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What goes up must come down.

That is a lesson Ashburton Intermediate School students have been learning recently.

After a hiatus due to Covid, popular science lessons for school students at Ashburton Aviation Museum have returned.

All of the intermediate’s students visited in groups over eight days this month. Courtesy of the museum’s volunteers, they have learned about weather, wind, how planes fly, navigation, and how to launch rockets into outer space.

The highlight for many was the latter.

Justin Rolston, 11, holds on to a modified bottle as part of an experiment to create a tornado.

Four lucky students each day lined up to pull a string that, with the aid of an air compressor, launched the ‘‘rocket’’, which was a plastic bottle filled with water.

At one of the launches witnessed by The Ashburton Courier, students let out gasps as the rocket soared skyward. It soared to a height of about 5m as water rained down from the rocket before it landed near the launch site.

All resources for the lessons including the rocket were made by museum volunteers.

‘‘It was a weird feeling launching the rocket, it was fun though,’’ student Aiamahsea Skoczek said.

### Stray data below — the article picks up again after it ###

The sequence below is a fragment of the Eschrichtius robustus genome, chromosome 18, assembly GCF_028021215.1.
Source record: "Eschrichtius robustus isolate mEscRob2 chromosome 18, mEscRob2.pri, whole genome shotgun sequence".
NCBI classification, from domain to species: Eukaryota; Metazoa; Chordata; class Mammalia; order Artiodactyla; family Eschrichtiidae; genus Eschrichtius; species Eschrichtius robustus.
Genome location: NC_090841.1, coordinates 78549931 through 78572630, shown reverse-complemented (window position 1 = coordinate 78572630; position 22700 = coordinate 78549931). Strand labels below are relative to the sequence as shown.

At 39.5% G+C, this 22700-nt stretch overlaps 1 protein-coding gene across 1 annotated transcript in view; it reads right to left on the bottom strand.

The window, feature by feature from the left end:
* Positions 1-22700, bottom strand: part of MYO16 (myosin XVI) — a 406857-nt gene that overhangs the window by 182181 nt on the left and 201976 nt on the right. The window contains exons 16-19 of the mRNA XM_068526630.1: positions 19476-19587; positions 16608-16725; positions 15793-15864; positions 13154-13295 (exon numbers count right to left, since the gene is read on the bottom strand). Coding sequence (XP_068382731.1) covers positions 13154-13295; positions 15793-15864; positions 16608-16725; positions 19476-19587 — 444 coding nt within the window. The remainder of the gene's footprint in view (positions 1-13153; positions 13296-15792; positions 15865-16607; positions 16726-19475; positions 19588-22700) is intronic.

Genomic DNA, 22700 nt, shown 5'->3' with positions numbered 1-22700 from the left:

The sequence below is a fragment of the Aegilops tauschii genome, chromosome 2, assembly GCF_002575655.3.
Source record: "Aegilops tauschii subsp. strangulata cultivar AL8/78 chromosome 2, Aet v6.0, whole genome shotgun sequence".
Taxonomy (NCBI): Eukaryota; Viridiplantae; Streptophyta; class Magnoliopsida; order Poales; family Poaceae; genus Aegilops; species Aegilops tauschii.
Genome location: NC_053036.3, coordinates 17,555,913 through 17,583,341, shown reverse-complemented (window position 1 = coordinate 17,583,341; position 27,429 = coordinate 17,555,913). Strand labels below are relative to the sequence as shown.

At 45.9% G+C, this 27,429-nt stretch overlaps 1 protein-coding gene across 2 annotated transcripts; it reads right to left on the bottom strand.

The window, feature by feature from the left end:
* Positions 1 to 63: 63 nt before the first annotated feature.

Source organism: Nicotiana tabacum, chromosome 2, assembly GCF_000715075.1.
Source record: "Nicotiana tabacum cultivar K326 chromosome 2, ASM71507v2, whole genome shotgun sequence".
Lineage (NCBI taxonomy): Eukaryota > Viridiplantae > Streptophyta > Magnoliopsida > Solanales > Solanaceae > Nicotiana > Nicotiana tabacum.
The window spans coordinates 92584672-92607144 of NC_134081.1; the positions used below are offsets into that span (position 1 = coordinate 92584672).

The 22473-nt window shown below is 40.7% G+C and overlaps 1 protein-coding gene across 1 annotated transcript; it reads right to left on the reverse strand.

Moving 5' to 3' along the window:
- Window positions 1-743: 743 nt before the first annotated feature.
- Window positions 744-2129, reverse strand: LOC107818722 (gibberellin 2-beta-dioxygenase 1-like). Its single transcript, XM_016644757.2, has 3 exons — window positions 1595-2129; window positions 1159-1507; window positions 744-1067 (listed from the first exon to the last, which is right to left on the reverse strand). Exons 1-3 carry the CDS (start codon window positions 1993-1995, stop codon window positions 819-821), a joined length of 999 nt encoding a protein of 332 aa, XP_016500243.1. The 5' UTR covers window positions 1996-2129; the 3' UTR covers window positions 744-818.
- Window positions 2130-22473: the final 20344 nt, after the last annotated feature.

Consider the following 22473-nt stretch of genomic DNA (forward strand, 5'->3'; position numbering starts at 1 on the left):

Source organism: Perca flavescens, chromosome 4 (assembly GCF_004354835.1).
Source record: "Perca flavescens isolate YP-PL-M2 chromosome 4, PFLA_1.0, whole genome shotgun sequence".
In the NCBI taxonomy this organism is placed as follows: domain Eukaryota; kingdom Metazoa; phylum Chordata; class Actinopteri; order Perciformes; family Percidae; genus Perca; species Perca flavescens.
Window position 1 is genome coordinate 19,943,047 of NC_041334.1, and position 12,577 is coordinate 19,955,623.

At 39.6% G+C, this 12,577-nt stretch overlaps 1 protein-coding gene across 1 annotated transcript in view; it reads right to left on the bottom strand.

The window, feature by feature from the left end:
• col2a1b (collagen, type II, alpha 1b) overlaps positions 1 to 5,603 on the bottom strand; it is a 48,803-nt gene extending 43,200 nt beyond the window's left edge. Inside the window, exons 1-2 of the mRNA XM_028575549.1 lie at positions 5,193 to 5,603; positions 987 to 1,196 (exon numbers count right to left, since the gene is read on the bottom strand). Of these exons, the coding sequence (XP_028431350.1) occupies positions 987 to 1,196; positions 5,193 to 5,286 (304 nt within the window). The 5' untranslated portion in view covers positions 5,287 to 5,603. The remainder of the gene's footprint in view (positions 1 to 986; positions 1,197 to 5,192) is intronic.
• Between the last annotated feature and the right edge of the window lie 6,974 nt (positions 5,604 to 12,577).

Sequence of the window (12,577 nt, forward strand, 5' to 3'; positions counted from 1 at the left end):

There were six stations set up at the museum for the students to visit in groups.

At the weather station, Justin Rolston was among students experimenting with ‘‘a tornado’’.

‘‘The tornado was made by swirling water from one bottle to another, creating a vortex,’’ Justin explained.

Trying on an old aviator’s helmet is year 7 student Sarah Day.

Ashburton Aviation Museum volunteer and co-ordinator of the programme, Dennis Swaney, said the station also included an activity where blue blocks of ice were put at one end of tank of hot water.

‘‘As they melt, they created a visual demonstration of a weather front,’’ Dennis said.

Students used wheels, a vacuum cleaner, golf and ping pong balls to learn about wind.

Remaining stations included one dedicated to flying, and another to navigation.